Brooklyn Boro

Isles must endure courtship of Tavares

Free-agent-to-be captain listening to offers from other NHL teams

June 26, 2018 By John Torenli, Sports Editor Brooklyn Daily Eagle
Team captain John Tavares will be a winner either way in free agency, but the New York Islanders are hopeful that their franchise player will remain in Brooklyn and on Long Island for the foreseeable future. AP Photo by Frank Franklin II
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John Tavares has officially received his Hall Pass.

Now, the New York Islanders must wait and see what he does with it.

Beginning Wednesday morning, Tavares and his representatives at CAA Hockey in Los Angeles were expected to begin fielding offers from at least five other NHL teams for the Brooklyn-based hockey club’s team captain and undisputed face of the franchise.

Tavares, who is coming off a solid 84-point campaign for the only NHL team he has suited up for since being selected first overall by the Islanders in 2009, is likely to hear the best pitches from the San Jose Sharks, his hometown Toronto Maple Leafs, Tampa Bay Lightning, Dallas Stars and Boston Bruins.

Those meetings are expected to take place in person, while several other teams, including the defending Western Conference champion Vegas Golden Knights, will reach out to Tavares’ agent Pat Brisson via telephone.

This long-anticipated courting period in advance of July 1, when the 27-year-old Tavares will officially become an unrestricted free agent, will be a nerve-inducing one for new team president and general manager Lou Lamoriello.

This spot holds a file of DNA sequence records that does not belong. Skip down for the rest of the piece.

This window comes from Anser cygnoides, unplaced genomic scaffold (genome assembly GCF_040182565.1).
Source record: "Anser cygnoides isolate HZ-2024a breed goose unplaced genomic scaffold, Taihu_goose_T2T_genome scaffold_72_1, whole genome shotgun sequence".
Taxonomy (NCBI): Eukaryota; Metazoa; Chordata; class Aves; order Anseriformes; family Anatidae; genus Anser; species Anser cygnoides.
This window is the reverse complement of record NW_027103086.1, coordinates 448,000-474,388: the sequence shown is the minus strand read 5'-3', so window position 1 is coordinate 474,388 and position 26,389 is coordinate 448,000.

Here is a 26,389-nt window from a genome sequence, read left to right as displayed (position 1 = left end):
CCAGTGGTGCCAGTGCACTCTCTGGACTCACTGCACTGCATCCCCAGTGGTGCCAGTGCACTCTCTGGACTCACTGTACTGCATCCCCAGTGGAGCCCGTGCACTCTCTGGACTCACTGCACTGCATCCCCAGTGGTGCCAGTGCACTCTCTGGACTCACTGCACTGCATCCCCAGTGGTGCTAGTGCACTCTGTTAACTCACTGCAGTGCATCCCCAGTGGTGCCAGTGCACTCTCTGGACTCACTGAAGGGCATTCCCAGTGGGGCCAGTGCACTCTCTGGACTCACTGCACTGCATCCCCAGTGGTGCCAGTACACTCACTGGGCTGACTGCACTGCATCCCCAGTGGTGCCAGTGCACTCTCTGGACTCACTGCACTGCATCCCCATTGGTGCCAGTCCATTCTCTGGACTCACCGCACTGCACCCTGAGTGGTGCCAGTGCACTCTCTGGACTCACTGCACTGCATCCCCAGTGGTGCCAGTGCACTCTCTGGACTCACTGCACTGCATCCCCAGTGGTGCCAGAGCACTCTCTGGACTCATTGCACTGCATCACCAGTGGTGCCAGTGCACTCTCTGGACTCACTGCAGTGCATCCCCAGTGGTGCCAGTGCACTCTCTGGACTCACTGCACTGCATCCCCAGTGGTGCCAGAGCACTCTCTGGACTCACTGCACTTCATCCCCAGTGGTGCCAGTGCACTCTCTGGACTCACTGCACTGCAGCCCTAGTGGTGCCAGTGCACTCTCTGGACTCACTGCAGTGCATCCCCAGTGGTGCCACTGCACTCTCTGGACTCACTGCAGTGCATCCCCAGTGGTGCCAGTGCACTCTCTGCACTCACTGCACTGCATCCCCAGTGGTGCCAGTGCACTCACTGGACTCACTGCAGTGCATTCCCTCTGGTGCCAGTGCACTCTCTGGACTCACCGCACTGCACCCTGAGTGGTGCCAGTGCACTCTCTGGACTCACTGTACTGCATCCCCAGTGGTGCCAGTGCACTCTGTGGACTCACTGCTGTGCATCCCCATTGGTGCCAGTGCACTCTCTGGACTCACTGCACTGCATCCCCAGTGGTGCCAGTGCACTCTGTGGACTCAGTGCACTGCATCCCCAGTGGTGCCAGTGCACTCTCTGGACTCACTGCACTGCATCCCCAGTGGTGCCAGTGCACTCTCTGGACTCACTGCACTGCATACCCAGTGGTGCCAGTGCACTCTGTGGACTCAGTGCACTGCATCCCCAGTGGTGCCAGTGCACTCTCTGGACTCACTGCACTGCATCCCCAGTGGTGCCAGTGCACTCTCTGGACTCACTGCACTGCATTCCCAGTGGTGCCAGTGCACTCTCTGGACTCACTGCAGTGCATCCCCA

The 75-year-old Hall of Fame team organizational architect was brought here last month to restore the foundering franchise and, of course, to convince Tavares that there are better days ahead in Brooklyn and on Long Island.

Within three weeks of stepping into his new command, Lamoriello ousted former GM Garth Snow and head coach Doug Weight, lured Stanley Cup-winning head coach Barry Trotz Downtown and picked up a couple of potential steals in the first round of the NHL Draft.

Now, he and team co-owners Scott Malkin and Jon Ledecky have to wait and see if the makeover was enough to lure Tavares back for an expected eight-year, $100-million-plus offer to remain an Islander for the second half of what has thus far been a brilliant but bittersweet career.

Though Tavares has racked up 272 goals and 621 points during his nine-year tenure with the franchise, he has reached the postseason just three times during that stretch and won one postseason series, a thrilling six-game triumph against Florida in which he scored the series-clinching overtime winner here at Barclays Center in 2016.

Going to a perennial playoff contender in San Jose, an up-and-coming juggernaut in Toronto, the team he rooted for growing up in Mississauga, Ontario, or Vegas, where the Knights went from expansion franchise to Stanley Cup runner-ups in their inaugural campaign, may be more appealing to Tavares than continuing to shoulder the load here in New York.